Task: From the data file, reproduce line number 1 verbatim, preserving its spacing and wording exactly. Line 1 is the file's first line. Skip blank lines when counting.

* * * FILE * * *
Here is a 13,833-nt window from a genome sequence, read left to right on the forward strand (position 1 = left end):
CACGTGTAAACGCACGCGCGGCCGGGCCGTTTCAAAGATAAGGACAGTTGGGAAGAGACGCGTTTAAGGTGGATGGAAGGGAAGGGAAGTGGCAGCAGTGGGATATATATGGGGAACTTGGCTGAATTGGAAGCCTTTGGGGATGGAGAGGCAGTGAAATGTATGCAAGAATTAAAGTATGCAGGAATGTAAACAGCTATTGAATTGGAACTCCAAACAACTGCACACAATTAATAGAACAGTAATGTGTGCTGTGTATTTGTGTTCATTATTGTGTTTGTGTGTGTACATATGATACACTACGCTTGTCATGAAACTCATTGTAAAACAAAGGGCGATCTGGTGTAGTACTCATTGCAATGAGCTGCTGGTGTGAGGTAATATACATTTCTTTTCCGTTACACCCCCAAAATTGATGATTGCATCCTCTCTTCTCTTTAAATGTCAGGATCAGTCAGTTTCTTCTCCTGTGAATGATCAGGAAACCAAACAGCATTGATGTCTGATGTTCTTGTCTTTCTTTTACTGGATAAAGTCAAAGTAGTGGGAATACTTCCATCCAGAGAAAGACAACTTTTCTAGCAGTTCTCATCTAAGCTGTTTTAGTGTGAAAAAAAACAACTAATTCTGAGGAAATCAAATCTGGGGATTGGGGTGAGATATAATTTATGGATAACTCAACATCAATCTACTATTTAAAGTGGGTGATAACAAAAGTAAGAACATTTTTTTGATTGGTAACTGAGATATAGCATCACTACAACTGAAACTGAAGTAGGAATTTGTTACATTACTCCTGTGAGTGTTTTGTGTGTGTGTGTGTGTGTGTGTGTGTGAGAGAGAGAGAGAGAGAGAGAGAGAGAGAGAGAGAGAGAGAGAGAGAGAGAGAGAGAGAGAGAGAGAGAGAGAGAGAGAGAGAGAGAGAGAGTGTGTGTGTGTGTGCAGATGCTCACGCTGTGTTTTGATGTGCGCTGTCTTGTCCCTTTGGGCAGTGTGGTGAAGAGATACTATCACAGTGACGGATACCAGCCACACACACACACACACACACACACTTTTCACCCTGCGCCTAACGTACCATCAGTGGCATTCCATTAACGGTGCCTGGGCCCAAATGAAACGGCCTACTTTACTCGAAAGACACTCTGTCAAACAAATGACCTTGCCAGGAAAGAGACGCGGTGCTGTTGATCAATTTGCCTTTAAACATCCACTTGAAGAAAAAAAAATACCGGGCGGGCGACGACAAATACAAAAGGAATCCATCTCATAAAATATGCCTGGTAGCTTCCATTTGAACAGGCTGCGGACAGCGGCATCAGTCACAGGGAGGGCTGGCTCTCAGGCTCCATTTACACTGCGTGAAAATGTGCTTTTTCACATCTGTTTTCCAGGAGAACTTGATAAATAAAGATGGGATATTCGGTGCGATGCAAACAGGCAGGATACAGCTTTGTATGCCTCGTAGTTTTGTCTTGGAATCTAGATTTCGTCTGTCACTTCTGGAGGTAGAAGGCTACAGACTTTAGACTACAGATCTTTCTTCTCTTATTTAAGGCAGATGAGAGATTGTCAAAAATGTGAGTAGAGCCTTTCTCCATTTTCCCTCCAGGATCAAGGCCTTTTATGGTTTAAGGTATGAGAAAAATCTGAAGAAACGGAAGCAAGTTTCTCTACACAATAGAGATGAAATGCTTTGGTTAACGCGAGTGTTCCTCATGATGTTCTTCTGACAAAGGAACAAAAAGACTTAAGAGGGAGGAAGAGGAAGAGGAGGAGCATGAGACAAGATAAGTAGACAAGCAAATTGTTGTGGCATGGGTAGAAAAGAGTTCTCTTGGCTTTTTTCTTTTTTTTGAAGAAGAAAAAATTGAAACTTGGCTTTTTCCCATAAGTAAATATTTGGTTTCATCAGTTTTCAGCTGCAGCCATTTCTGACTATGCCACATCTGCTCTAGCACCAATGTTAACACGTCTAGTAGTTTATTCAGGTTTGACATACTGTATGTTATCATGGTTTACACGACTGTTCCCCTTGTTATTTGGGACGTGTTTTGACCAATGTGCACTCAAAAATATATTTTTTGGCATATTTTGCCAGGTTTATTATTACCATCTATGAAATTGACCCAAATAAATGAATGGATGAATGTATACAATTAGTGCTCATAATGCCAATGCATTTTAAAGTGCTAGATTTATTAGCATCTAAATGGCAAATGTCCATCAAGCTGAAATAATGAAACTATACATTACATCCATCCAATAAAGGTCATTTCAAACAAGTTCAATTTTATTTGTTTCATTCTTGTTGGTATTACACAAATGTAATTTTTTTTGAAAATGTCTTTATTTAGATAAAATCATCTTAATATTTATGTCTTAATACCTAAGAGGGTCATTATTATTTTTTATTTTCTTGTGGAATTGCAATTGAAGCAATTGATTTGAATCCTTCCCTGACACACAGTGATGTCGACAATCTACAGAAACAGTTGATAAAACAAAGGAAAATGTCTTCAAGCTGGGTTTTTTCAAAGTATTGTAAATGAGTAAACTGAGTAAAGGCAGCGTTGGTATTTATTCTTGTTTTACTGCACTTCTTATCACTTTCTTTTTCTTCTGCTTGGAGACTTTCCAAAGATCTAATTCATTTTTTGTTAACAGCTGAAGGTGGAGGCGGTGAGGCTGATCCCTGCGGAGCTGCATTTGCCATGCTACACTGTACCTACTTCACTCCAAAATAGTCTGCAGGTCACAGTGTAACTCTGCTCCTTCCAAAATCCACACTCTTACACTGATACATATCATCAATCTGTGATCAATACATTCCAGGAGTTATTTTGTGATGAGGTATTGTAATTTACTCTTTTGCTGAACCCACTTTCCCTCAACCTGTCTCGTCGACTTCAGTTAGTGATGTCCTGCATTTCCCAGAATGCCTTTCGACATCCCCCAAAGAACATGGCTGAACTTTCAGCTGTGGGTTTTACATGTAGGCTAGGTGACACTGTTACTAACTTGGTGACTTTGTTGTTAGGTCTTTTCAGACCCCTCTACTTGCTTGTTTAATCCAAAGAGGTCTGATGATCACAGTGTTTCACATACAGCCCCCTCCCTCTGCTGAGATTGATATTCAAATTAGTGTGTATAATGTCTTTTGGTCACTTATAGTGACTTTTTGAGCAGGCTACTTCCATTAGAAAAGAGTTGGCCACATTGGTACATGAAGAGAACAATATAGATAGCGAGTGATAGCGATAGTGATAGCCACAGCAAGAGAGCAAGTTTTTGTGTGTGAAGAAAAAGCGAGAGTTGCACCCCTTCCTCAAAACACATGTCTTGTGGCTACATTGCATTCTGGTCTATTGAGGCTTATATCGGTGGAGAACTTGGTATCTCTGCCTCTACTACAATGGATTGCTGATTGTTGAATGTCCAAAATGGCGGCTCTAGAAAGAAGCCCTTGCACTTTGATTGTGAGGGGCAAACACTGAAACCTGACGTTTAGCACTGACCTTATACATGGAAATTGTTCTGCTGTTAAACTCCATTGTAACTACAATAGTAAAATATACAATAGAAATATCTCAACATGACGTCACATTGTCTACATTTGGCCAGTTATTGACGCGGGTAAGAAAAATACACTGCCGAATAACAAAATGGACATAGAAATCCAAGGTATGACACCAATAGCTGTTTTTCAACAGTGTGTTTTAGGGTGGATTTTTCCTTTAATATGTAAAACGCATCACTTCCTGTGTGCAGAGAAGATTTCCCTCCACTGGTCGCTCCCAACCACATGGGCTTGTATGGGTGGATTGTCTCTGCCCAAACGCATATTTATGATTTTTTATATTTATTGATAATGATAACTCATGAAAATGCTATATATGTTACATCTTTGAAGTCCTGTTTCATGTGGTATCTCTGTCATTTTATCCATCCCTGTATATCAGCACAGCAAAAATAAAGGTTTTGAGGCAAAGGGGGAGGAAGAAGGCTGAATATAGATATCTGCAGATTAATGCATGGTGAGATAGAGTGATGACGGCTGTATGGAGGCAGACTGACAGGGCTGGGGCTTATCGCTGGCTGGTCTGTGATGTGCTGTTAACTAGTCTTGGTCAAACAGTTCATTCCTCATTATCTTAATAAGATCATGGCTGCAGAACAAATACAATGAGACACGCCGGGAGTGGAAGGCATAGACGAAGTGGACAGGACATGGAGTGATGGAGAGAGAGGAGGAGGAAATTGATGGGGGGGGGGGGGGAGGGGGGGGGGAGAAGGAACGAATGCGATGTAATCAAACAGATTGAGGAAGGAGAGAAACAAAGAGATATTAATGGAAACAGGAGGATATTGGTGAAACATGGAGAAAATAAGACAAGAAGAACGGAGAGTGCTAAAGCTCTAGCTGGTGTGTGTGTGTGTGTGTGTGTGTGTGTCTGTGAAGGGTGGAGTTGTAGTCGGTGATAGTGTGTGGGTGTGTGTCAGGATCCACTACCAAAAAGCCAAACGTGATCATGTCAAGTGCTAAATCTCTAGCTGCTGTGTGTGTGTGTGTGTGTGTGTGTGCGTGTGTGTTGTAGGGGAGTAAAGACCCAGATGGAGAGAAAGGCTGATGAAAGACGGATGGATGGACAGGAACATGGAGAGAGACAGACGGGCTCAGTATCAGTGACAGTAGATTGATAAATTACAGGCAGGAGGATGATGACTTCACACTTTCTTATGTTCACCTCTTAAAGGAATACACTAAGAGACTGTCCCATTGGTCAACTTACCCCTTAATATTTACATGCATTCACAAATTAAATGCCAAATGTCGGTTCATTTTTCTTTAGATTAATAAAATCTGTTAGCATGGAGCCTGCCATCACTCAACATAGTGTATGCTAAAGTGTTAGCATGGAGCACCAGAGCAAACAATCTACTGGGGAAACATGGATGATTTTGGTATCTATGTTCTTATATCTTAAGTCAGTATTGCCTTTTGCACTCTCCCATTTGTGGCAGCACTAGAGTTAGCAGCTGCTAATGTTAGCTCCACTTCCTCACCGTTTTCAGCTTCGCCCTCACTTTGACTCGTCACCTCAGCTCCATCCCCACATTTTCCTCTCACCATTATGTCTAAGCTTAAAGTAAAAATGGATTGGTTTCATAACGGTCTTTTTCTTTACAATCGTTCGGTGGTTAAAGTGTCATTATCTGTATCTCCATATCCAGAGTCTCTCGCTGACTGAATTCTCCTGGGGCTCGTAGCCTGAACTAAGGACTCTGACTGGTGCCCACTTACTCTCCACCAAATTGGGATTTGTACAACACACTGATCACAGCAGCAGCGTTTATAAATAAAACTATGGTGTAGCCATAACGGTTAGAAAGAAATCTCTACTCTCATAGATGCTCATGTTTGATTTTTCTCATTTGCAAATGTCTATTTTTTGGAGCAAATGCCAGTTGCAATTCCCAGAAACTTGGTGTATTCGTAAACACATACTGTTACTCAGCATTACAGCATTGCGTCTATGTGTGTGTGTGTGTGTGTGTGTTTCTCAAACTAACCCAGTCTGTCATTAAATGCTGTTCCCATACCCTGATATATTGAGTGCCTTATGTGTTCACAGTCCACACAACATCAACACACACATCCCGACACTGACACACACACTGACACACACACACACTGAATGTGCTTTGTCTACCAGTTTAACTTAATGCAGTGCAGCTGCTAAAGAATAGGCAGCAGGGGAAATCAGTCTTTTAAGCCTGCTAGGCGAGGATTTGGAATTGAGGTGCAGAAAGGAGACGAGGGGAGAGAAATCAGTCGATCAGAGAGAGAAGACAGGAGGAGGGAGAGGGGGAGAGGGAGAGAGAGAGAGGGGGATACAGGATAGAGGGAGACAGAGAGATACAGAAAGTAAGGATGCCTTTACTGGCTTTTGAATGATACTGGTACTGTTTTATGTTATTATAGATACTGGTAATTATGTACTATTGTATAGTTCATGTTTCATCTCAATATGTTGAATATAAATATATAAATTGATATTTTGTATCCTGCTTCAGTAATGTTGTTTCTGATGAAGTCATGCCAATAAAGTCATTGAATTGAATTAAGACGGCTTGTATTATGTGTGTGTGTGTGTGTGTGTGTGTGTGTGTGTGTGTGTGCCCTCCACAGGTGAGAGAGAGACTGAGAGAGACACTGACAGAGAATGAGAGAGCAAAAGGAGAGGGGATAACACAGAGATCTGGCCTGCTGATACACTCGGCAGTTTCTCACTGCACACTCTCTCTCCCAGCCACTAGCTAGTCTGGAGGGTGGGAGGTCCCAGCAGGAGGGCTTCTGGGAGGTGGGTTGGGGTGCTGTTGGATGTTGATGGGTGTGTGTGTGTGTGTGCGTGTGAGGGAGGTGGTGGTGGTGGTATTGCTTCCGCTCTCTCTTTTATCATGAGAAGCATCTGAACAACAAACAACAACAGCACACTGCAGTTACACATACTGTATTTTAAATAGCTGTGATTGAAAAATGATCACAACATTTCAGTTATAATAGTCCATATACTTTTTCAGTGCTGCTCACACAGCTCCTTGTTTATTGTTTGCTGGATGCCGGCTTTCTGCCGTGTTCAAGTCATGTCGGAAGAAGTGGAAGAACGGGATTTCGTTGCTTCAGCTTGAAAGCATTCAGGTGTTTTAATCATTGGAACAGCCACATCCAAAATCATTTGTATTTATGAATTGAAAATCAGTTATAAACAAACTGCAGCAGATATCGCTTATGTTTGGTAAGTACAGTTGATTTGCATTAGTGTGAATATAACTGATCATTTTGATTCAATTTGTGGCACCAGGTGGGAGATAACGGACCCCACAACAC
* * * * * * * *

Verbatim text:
Here is a 13,833-nt window from a genome sequence, read left to right on the forward strand (position 1 = left end):